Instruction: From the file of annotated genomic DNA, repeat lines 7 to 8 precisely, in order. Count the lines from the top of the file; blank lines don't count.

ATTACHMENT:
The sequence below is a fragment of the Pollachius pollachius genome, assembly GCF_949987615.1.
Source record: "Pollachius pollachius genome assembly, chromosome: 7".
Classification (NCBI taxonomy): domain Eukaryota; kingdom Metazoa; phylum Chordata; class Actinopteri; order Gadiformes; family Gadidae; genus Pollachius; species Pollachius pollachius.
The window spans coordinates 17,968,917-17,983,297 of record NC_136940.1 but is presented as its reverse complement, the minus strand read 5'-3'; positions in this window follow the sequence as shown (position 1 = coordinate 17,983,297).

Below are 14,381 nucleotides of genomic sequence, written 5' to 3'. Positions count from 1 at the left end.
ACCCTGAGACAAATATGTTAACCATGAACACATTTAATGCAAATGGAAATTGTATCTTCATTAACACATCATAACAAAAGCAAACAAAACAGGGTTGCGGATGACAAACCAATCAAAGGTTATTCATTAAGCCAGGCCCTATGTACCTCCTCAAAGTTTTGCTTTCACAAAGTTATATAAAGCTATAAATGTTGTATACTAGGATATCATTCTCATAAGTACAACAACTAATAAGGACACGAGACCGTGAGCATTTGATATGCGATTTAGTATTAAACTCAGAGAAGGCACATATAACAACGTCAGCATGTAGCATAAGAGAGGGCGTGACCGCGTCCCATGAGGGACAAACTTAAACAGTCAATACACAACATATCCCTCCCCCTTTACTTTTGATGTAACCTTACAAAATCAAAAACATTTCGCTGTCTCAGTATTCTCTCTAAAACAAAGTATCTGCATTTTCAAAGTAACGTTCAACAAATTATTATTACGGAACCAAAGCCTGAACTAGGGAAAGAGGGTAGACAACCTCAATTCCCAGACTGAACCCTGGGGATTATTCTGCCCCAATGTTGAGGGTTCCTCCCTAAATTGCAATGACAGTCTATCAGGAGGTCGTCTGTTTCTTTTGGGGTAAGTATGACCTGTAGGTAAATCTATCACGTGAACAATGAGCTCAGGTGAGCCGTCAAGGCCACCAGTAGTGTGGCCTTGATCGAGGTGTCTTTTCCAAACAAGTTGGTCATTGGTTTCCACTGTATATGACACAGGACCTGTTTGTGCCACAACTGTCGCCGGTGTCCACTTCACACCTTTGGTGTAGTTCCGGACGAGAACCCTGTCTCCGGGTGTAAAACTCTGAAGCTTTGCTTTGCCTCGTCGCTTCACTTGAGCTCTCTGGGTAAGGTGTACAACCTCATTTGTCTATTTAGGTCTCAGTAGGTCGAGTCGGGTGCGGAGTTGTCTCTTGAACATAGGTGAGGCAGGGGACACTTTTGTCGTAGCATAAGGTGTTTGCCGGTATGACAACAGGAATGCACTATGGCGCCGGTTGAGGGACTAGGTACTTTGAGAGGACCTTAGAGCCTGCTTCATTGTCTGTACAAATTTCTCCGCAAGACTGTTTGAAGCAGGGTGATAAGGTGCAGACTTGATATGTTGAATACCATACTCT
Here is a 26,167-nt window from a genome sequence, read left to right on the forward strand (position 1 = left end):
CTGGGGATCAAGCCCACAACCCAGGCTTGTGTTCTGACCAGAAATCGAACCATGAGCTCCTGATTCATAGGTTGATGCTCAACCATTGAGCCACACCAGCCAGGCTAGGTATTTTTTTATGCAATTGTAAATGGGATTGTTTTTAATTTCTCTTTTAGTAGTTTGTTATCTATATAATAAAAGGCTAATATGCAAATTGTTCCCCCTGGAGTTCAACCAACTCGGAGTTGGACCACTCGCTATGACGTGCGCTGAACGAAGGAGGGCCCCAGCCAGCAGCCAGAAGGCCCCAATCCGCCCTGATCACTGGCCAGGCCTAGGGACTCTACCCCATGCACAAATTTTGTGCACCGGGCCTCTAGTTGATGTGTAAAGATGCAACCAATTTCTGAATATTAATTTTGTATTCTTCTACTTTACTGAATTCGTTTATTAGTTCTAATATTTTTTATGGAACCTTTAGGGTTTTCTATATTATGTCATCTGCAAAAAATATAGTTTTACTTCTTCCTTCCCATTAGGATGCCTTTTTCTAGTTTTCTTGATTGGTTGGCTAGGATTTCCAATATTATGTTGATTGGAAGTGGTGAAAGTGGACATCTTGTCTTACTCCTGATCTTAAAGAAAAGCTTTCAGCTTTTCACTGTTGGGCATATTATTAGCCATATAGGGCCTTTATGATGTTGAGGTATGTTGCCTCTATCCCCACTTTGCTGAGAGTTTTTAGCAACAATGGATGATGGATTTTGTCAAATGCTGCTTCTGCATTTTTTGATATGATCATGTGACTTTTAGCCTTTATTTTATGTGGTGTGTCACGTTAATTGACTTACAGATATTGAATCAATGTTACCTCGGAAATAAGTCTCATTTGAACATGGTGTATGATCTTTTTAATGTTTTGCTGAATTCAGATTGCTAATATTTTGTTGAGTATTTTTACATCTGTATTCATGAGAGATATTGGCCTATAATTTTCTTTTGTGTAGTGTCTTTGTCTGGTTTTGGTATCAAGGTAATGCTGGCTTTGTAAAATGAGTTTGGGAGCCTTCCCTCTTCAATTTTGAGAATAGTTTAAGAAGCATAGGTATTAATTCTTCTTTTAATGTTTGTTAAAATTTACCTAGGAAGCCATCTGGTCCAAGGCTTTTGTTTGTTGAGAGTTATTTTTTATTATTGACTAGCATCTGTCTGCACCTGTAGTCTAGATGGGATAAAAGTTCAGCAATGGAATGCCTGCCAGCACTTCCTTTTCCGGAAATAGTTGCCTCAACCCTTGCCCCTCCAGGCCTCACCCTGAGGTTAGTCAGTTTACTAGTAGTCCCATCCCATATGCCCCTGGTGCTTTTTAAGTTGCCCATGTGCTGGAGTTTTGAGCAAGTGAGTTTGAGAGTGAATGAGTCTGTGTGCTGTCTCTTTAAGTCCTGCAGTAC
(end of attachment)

Here is a 26,167-nt window from a genome sequence, read left to right on the forward strand (position 1 = left end):
CTGGGGATCAAGCCCACAACCCAGGCTTGTGTTCTGACCAGAAATCGAACCATGAGCTCCTGATTCATAGGTTGATGCTCAACCATTGAGCCACACCAGCCAGGCTAGGTATTTTTTTATGCAATTGTAAATGGGATTGTTTTTAATTTCTCTTTTAGTAGTTTGTTATCTATATAATAAAAGGCTAATATGCAAATTGTTCCCCCTGGAGTTCAACCAACTCGGAGTTGGACCACTCGCTATGACGTGCGCTGAACGAAGGAGGGCCCCAGCCAGCAGCCAGAAGGCCCCAATCCGCCCTGATCACTGGCCAGGCCTAGGGACTCTACCCCATGCACAAATTTTGTGCACCGGGCCTCTAGTTGATGTGTAAAGATGCAACCAATTTCTGAATATTAATTTTGTATTCTTCTACTTTACTGAATTCGTTTATTAGTTCTAATATTTTTTATGGAACCTTTAGGGTTTTCTATATTATGTCATCTGCAAAAAATATAGTTTTACTTCTTCCTTCCCATTAGGATGCCTTTTTCTAGTTTTCTTGATTGGTTGGCTAGGATTTCCAATATTATGTTGATTGGAAGTGGTGAAAGTGGACATCTTGTCTTACTCCTGATCTTAAAGAAAAGCTTTCAGCTTTTCACTGTTGGGCATATTATTAGCCATATAGGGCCTTTATGATGTTGAGGTATGTTGCCTCTATCCCCACTTTGCTGAGAGTTTTTAGCAACAATGGATGATGGATTTTGTCAAATGCTGCTTCTGCATTTTTTGATATGATCATGTGACTTTTAGCCTTTATTTTATGTGGTGTGTCACGTTAATTGACTTACAGATATTGAATCAATGTTACCTCGGAAATAAGTCTCATTTGAACATGGTGTATGATCTTTTTAATGTTTTGCTGAATTCAGATTGCTAATATTTTGTTGAGTATTTTTACATCTGTATTCATGAGAGATATTGGCCTATAATTTTCTTTTGTGTAGTGTCTTTGTCTGGTTTTGGTATCAAGGTAATGCTGGCTTTGTAAAATGAGTTTGGGAGCCTTCCCTCTTCAATTTTGAGAATAGTTTAAGAAGCATAGGTATTAATTCTTCTTTTAATGTTTGTTAAAATTTACCTAGGAAGCCATCTGGTCCAAGGCTTTTGTTTGTTGAGAGTTATTTTTTATTATTGACTAGCATCTGTCTGCACCTGTAGTCTAGATGGGATAAAAGTTCAGCAATGGAATGCCTGCCAGCACTTCCTTTTCCGGAAATAGTTGCCTCAACCCTTGCCCCTCCAGGCCTCACCCTGAGGTTAGTCAGTTTACTAGTAGTCCCATCCCATATGCCCCTGGTGCTTTTTAAGTTGCCCATGTGCTGGAGTTTTGAGCAAGTGAGTTTGAGAGTGAATGAGTCTGTGTGCTGTCTCTTTAAGTCCTGCAGTAC